Lee District Park

Lee District Park serves Fairfax County Virginia.



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Robert E. Lee RECenter is near Kingstowne

Robert E. Lee RECenter is not far from Kingstowne homes, townhomes, and condos. Robert E. Lee RECenter has a gym, indoor and outdoor basketball courts, an indoor pool, Natatorium, and Fitness Center.

“In addition to these main features, the RECenter also contains racquetball/wallyball courts, two mirrored dance/fitness rooms, three multi-purpose rooms, a mezzanine, and preschool.

The surrounding 193 acre park has one soccer field with two overlay T-Ball fields, two football fields with two overlay softball fields, an amphitheater, a playground and tot lot, four lighted tennis courts, a tennis practice wall, and walking trails.”

Source: http://www.fairfaxcounty.gov/parks/rec/leerec/

Robert E. Lee RECenter

Properties in Kingstowne $400,000 to $5,000,000

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Secrets of Old Town Living

at the Potomac River in Alexandria VA

There’s the good old days, and there’s modern conveniences. Why can’t we have both? As it turns out, we can.

Old Town Alexandria, located in Virginia near Washington D.C., is part of the larger city of Alexandria – and one of the more upscale districts in the region. The antique community traces its roots to colonial America, when Alexandria was a seaport. A look at Alexandria’s history is a roll call of United States history. The city was George Washington’s hometown. Thomas Jefferson was known to entertain guests at Gadsby’s Tavern. Christ Church saw such notable worshipers as Robert E. Lee. In all, the district is home to more than 4,000 historic buildings that remain true to their original architecture, but house modern businesses and homes.

At the Torpedo Factory and Potomac in Old Town

Old Town Alexandria offers everything needed for locals and tourists both. Restaurants run the gamut from fast food to fine dining. Retailers such as Banana Republic, Gap and Brooks Brothers operate shops there. There’s nightlife, as well. Old Town is known for its upscale, laid-back, well-dressed and well-behaved partiers.

Aubrey NesbittAbout the Author --- Aubrey Nesbitt is a native of Northern Virginia who attended Virginia Commonwealth University. He is a veteran of the US Army and helps his family business by providing informational articles like this one. In addition to photography and blogging, Aubrey provides administrative support for the office.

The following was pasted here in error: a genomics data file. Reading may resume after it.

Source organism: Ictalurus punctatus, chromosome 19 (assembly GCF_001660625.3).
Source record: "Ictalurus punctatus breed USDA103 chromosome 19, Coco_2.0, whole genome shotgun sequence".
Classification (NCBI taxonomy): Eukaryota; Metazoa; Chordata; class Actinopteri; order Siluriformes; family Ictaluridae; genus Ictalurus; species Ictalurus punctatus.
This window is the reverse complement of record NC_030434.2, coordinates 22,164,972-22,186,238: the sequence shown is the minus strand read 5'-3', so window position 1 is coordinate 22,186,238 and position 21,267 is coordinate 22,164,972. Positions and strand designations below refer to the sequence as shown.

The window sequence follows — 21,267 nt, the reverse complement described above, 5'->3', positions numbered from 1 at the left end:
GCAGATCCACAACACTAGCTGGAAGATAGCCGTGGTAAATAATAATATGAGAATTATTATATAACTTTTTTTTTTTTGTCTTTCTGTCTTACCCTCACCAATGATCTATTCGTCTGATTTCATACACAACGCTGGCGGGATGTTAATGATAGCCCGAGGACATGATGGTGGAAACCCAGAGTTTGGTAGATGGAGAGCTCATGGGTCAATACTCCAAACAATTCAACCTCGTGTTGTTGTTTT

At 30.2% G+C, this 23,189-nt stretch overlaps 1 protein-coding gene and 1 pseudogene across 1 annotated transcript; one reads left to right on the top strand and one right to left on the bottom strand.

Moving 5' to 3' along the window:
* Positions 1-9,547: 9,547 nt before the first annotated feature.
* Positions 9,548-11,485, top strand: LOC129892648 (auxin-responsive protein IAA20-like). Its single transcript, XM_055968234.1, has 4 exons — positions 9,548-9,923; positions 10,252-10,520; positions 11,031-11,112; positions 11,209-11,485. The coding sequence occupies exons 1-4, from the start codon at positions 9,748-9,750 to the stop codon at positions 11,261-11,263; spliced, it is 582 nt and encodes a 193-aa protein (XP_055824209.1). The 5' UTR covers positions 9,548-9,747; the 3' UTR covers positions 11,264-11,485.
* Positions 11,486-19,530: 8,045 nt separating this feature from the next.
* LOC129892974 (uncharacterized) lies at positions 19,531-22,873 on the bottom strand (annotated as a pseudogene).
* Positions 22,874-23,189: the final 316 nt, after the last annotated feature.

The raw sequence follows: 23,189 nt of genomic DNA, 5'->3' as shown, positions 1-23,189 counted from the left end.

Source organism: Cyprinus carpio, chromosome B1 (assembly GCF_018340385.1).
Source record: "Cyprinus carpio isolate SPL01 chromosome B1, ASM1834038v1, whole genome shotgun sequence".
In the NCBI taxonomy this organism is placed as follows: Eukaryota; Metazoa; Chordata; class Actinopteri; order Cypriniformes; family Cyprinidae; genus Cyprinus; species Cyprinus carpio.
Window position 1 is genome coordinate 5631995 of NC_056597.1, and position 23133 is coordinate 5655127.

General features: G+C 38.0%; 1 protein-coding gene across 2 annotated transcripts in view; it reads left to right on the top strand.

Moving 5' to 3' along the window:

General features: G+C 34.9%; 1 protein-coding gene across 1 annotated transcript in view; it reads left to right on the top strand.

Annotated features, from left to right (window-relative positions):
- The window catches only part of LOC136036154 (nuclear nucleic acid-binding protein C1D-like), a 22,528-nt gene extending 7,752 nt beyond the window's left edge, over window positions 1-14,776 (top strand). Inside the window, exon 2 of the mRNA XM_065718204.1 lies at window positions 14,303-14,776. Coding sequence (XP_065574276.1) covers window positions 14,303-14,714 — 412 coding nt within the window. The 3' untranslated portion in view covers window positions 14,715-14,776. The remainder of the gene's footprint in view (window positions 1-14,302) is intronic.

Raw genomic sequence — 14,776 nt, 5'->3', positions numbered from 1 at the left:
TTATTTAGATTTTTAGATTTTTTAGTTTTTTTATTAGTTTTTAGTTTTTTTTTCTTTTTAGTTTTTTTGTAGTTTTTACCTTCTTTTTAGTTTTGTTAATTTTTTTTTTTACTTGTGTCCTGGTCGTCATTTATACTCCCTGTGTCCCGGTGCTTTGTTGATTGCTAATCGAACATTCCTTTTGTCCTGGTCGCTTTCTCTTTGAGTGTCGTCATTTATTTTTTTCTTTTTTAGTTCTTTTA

Alexandria’s African American Heritage Museum

African Americans have been an important part of the Alexandria’s history and vibrant community back to the city’s founding in 1749. Both as enslaved people and as free men and women, African-Americans have contributed to the city’s tapestry of life benefiting the community of Alexandria with rich economic and cultural contributions. Alexandria was a key city during the US Civil War and though Robert E. Lee is one of the city’s sons, the city was quickly occupied by the Union and remained in Federal hands through-out the war.

After the war the city was segregated but a defining moment in the history of segregation in Alexandria occurred in 1939 when five young African-American men staged a “sit-in” at the city’s segregated Queen Street Library. The young men brought focus to the issue of the inequality of educational opportunities and as a result Alexandria built the Robert Robinson Library in 1940. This library was used by African-Americans until desegregation in the early 1960’s. Today, that structure is a foundational element of the Alexandria Black History Museum.

Alexandria Black History Museum
902 Wythe Street
Alexandria, VA 22314
Phone: (703) 838-4356
Fax: (703) 706-3999

In time, additional sites were added to the museum. At the eastern bound of the Carlyle District one will find the Alexandria African American Heritage Park. Next door to the Museum, the Watson Reading Room houses a non-circulating collection of books, videos, documents, and periodicals on African-American life and culture.

The African American Museum is a source of pride for all Alexandrians. The museum has a calendar of events and rotating exhibits, so check back even if you have already been to the museum. From Benjamin Banneker in Alexandria’s earliest days, to Dr. Albert Johnson to Samuel Wilbert Tucker during the Civil Rights Movement, Alexandria is a focal point in that courageous and audacious journey that led to the diverse, vibrant and prosperous Alexandria of today.